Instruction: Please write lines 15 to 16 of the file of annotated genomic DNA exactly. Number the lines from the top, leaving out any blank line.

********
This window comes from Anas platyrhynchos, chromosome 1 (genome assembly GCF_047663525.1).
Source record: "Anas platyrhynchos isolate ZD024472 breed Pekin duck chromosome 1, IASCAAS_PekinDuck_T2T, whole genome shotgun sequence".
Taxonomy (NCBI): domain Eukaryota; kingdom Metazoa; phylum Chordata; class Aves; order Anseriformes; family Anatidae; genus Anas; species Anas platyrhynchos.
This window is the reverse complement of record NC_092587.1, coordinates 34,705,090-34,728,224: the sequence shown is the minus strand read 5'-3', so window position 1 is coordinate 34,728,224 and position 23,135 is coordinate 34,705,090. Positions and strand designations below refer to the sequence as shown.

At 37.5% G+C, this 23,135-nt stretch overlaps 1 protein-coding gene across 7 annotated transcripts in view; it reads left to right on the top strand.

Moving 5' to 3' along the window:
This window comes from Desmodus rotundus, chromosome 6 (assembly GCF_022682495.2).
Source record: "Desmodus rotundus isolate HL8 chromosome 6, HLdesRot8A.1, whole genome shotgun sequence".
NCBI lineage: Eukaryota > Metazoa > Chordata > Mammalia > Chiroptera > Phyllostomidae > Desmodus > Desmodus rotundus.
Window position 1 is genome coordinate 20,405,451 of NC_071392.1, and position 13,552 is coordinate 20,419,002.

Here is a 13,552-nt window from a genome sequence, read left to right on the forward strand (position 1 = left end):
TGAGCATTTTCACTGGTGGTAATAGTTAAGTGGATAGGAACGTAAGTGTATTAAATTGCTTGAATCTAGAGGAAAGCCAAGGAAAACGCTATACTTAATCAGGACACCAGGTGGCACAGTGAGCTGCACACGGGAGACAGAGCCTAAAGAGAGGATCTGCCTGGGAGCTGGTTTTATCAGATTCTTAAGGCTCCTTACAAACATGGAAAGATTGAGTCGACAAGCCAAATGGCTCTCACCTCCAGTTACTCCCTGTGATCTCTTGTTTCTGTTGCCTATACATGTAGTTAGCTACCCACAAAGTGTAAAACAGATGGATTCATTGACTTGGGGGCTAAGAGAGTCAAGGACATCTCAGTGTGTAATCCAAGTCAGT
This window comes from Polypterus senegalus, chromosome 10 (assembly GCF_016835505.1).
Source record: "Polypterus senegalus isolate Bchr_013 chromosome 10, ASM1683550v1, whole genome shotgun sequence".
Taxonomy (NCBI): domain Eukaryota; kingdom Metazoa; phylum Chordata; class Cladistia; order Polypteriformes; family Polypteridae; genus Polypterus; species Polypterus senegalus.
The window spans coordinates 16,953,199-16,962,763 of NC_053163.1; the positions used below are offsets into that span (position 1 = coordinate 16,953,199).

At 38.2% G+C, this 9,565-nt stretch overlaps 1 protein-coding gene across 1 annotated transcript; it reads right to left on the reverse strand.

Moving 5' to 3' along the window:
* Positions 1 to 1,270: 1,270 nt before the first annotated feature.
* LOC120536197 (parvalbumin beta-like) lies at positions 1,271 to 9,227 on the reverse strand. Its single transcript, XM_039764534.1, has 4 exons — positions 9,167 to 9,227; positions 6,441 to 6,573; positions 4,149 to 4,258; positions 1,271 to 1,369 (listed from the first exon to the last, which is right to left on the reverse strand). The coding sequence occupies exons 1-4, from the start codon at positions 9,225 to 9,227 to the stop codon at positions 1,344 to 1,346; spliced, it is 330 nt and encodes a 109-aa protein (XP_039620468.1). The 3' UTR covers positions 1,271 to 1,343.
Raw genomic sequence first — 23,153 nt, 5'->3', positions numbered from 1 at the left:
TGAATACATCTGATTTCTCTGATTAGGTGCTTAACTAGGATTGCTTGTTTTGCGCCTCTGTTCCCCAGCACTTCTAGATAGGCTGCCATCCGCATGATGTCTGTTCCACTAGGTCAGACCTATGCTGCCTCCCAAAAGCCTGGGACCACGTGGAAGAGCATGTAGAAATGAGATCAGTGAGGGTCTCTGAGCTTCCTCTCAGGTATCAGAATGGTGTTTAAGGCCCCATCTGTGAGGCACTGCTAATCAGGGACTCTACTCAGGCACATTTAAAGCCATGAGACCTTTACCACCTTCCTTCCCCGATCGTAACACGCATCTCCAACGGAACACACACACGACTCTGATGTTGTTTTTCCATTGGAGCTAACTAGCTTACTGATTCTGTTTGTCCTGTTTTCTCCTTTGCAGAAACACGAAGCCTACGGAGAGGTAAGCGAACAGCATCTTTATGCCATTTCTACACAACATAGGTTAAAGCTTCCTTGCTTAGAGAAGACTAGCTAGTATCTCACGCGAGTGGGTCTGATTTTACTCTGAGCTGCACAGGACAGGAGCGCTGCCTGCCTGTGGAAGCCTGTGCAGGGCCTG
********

Taxonomy (NCBI): domain Eukaryota; kingdom Metazoa; phylum Chordata; class Cladistia; order Polypteriformes; family Polypteridae; genus Polypterus; species Polypterus senegalus.
The window spans coordinates 16,953,199-16,962,763 of NC_053163.1; the positions used below are offsets into that span (position 1 = coordinate 16,953,199).